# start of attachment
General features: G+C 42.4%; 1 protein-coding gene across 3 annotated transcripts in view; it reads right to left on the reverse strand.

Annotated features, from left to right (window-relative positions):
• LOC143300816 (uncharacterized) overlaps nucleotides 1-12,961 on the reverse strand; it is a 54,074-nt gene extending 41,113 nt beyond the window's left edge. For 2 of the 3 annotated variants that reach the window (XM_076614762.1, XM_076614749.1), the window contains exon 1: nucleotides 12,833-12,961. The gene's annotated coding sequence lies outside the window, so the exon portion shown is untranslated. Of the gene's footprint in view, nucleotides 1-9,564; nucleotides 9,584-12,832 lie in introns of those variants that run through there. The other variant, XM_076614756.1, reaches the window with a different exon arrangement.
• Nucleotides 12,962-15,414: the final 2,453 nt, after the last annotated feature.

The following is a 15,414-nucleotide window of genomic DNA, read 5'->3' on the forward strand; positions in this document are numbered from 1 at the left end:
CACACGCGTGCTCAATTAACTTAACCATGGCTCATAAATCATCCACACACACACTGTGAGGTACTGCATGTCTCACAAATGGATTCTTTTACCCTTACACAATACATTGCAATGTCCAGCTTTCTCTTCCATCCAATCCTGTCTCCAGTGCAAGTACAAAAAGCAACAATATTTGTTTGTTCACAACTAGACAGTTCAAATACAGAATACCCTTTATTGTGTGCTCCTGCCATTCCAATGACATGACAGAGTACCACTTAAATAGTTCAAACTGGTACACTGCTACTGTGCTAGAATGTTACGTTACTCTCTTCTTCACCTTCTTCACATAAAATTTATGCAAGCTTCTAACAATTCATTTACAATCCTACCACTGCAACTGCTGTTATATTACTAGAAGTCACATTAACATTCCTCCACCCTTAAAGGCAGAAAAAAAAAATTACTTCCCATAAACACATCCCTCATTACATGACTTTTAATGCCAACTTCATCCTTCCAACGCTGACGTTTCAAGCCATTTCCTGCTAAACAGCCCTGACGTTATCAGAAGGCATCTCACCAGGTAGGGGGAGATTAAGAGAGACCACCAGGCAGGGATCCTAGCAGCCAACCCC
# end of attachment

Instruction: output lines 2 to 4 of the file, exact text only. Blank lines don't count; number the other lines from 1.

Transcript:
Annotated features, from left to right (window-relative positions):
• LOC143300816 (uncharacterized) overlaps nucleotides 1-12,961 on the reverse strand; it is a 54,074-nt gene extending 41,113 nt beyond the window's left edge. For 2 of the 3 annotated variants that reach the window (XM_076614762.1, XM_076614749.1), the window contains exon 1: nucleotides 12,833-12,961. The gene's annotated coding sequence lies outside the window, so the exon portion shown is untranslated. Of the gene's footprint in view, nucleotides 1-9,564; nucleotides 9,584-12,832 lie in introns of those variants that run through there. The other variant, XM_076614756.1, reaches the window with a different exon arrangement.
• Nucleotides 12,962-15,414: the final 2,453 nt, after the last annotated feature.